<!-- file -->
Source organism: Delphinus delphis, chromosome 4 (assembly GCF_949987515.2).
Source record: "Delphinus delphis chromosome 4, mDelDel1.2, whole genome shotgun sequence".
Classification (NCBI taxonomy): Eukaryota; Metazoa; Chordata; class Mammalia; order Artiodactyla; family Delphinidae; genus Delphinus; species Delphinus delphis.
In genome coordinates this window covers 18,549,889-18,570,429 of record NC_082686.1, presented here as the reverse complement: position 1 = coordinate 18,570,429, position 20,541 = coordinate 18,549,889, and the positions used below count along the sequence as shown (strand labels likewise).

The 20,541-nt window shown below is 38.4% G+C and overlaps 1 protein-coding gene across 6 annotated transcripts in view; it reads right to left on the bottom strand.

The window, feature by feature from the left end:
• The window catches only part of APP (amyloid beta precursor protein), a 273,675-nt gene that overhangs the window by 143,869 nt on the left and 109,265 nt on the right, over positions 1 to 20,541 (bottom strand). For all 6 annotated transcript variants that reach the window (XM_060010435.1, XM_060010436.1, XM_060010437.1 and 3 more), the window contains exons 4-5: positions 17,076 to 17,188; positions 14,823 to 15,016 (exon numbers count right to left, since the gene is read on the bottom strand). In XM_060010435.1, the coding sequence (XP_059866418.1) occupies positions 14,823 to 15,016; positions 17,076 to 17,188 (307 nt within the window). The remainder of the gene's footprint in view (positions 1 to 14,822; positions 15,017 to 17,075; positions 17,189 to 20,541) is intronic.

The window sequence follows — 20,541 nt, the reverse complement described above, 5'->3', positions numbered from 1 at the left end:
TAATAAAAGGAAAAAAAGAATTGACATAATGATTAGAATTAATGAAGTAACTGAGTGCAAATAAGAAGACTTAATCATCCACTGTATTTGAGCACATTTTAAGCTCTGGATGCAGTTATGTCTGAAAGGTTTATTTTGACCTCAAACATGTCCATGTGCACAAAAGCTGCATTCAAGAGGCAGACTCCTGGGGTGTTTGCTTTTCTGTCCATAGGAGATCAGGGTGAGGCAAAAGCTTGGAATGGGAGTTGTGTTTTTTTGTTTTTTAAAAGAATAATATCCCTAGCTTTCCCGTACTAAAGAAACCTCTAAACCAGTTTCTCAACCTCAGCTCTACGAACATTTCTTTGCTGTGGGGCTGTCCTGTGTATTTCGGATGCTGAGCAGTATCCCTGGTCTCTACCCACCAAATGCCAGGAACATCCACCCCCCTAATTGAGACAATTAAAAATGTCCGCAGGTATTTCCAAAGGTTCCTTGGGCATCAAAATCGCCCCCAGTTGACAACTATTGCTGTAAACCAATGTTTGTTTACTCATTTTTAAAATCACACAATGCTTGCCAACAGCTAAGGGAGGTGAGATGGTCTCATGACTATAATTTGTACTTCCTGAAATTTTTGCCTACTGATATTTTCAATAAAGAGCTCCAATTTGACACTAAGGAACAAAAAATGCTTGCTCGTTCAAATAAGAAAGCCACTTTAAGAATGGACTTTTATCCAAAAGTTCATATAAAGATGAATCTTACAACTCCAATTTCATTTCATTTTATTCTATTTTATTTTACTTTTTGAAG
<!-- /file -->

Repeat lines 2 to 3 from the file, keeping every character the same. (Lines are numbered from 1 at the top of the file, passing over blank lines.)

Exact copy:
Source record: "Delphinus delphis chromosome 4, mDelDel1.2, whole genome shotgun sequence".
Classification (NCBI taxonomy): Eukaryota; Metazoa; Chordata; class Mammalia; order Artiodactyla; family Delphinidae; genus Delphinus; species Delphinus delphis.